Talking about the upcoming Israeli Elections, the name of Benny Gantz stands out as the true and only rival of Benjamin Netanyahu in this electoral race; together with his party, he has an unprecedented chance to defeat the Likud.
The former chief of General Staff of the Israel Defense Forces (IDF) presented his new party officially in January, and immediately Hosen L’Ysrael (Resilience for Israel) scored a great number of supporters, which increased even more when the coalition with Yair Lapid (leader of Yesh Atid) was officially announced. The new formation, Kahol Lavan (Blue and White) immediately reached its peak in the polls and was estimated to get 36 Knesset Members (MKs) against the 28 for Likud.
What elements allowed Benny Gantz and his group of former IDF generals to conquer the trust of a large part of Israeli voters in less than four months, so much that it was considered the first best shot in decades to put an end to the uninterrupted series of governments led by Benjamin Netanyahu? During these weeks of electoral campaign, Benny Gantz has been described as the quintessential of Israeliness: a Sabra, born in a kibbutz from a religious family whose parents were Holocaust survivors, with a stunning career in the IDF culminating in the four years as the army’s chief of staff. He is the best man to deliver a loud and clear message to Israelis: Benjamin Netanyahu is not Mr Security, and I am the man who can do the work and improve Israel’s security situation.
Indeed, it was not by chance that the electoral campaign of Hosen L’Ysrael started with the release of a quite striking video showing the effects of Operation Protective Edge in 2014 and the targeted killing of Hamas’ members; everything from the beginning was designed in order to brand Gantz and his group as hardliners about security issues, just to make sure no one could label the General as “leftist” – the best way politicians can lose their credibility in Israel. Also, the decision to join forces with Moshe Ya’alon’s (Likud’s former minister of defence and IDF’s chief of staff) Telem party has to be interpreted keeping in mind this goal: conquering the centre of Israeli political spectrum and attracting away from Likud moderate right-wing voters tired of the Prime Minister and his controversial alliances, bringing them “home” to a party that, from the very beginning, recalled the Zionist the old times of Ben Gurion and Menachem Begin.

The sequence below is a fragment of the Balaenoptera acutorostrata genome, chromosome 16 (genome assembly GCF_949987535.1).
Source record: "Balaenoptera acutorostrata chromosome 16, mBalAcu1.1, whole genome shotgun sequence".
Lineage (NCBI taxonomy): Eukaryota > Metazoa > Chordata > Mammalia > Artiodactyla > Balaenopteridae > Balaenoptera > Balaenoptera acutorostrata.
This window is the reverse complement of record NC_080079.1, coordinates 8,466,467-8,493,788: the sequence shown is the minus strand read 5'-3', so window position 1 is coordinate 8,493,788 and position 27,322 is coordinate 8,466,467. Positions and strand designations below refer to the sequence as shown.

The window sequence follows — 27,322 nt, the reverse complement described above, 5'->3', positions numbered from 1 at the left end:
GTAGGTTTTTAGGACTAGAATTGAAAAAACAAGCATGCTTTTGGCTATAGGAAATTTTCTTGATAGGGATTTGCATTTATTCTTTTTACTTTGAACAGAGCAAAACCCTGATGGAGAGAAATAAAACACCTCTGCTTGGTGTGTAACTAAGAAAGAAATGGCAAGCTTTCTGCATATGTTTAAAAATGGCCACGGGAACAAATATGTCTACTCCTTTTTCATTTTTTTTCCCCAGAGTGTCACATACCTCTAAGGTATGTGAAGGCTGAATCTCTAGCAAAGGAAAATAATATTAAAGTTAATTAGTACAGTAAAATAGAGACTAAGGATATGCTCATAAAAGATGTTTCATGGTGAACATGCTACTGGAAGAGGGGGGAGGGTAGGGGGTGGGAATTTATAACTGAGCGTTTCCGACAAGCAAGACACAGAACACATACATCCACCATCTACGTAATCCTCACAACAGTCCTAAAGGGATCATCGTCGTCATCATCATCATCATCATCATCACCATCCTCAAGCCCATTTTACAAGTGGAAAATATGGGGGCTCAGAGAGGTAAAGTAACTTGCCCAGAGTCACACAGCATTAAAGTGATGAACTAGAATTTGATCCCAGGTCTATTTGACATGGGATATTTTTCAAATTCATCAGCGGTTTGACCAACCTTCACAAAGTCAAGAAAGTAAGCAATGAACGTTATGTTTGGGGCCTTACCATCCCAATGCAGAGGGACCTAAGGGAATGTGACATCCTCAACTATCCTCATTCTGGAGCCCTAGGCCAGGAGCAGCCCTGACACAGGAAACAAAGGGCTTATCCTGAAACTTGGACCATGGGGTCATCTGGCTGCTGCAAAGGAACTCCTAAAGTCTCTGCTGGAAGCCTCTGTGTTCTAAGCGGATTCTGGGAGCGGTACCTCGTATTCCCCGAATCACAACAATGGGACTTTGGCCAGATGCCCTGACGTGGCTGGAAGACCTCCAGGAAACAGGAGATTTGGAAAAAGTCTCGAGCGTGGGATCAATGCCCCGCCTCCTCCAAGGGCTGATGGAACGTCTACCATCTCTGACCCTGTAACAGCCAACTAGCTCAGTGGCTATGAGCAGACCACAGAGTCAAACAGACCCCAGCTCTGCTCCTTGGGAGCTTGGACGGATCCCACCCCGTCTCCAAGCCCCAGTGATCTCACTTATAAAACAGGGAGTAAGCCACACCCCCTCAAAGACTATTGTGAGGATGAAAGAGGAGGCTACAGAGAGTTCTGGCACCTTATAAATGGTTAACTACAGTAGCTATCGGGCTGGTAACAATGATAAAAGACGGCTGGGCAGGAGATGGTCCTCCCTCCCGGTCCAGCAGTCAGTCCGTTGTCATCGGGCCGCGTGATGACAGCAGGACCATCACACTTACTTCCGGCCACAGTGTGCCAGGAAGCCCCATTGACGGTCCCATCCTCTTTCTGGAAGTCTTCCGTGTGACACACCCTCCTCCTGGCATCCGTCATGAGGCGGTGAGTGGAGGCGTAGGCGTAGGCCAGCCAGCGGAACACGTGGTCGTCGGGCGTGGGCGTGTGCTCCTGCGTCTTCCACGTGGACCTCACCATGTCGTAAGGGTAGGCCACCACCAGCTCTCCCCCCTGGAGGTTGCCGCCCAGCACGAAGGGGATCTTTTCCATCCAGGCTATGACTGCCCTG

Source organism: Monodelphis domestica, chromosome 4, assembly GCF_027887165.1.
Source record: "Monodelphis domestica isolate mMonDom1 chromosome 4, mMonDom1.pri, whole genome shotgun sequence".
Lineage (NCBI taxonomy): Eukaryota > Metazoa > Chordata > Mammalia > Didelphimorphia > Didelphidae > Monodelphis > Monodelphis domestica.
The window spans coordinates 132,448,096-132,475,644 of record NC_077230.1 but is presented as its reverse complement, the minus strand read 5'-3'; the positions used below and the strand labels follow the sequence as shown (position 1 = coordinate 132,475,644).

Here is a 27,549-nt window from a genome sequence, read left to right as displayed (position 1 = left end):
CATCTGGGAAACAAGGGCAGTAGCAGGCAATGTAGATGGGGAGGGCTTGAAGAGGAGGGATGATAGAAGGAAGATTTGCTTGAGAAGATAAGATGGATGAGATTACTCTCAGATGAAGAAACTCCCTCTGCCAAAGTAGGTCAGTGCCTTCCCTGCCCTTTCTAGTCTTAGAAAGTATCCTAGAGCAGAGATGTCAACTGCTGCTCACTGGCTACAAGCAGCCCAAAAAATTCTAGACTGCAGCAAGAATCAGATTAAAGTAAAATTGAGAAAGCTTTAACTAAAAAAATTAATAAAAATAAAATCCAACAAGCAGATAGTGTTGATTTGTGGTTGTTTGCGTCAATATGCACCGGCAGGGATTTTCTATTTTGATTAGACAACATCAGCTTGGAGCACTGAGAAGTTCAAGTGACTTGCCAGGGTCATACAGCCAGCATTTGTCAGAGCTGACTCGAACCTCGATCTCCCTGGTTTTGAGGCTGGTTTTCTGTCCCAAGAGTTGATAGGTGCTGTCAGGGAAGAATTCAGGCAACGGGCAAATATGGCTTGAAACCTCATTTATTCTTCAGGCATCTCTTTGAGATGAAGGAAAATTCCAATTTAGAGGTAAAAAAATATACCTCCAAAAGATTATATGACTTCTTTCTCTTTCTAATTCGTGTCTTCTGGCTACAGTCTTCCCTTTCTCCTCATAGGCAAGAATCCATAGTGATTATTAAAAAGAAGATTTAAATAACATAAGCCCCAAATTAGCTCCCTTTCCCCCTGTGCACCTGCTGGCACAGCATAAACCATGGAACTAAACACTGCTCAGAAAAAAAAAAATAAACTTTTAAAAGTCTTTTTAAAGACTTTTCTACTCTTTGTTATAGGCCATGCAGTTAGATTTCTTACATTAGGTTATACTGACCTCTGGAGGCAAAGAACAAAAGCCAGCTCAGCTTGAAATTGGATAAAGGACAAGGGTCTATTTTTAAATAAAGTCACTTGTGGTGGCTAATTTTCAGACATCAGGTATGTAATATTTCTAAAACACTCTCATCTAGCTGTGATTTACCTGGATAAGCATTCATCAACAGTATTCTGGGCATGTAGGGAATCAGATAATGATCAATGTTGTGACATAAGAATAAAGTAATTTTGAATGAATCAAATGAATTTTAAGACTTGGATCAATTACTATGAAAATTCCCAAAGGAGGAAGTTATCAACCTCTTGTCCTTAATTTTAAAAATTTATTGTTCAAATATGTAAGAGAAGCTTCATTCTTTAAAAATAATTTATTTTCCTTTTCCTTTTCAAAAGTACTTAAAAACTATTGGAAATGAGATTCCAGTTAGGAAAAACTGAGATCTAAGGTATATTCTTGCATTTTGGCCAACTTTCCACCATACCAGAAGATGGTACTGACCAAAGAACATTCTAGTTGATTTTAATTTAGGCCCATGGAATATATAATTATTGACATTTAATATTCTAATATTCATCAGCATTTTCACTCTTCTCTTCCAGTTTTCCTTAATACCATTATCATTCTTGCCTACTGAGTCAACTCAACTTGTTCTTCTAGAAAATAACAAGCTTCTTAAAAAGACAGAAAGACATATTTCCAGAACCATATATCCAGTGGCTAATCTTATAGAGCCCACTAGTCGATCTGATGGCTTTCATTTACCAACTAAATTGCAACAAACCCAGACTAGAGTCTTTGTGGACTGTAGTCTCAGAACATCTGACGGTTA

So, while the pollsters believe that there is still a 5-8% of undecided Israelis that could go either way, many observers have already made comparisons with past experiences of centre parties in Israeli politics like Shinui or, better yet, Kadima. But, in this case, notwithstanding the similar electoral strategies strongly based on providing security and conquering the trust of the centrist electorate, there is a major difference regarding the reasons why these parties were created that makes them profoundly diverse; indeed, while Kadima was born from the willingness of Ariel Sharon to develop his political project outside of Likud, Hosen L’Ysrael was created to fulfil the strategic goal to defeat Netanyahu. This is the motivation that brought Benny Gantz to create Kahol Lavan together with Yair Lapid, in order to provide the party with a better chance to win through the attainment of the well-grounded experience and vision of Yesh Atid’s leader.
This dynamic is well visible in the platform of the party (published in early March) which is largely dedicated to social and welfare issues dear to Yesh Atid and its electorate, while Hosen L’Ysrael’s mark is barely present due to the vagueness and the brevity of the security and foreign policy sections (some points even correspond to some of the old Likud stances). So, in the past few weeks, Gantz had to face mainly two types of critiques: one coming from Netanyahu and his partners calling him a “weak leftist”, and the second one stemming from the left parties accusing him of not being strong enough to state fundamental positions regarding the Palestinian question and the peace process.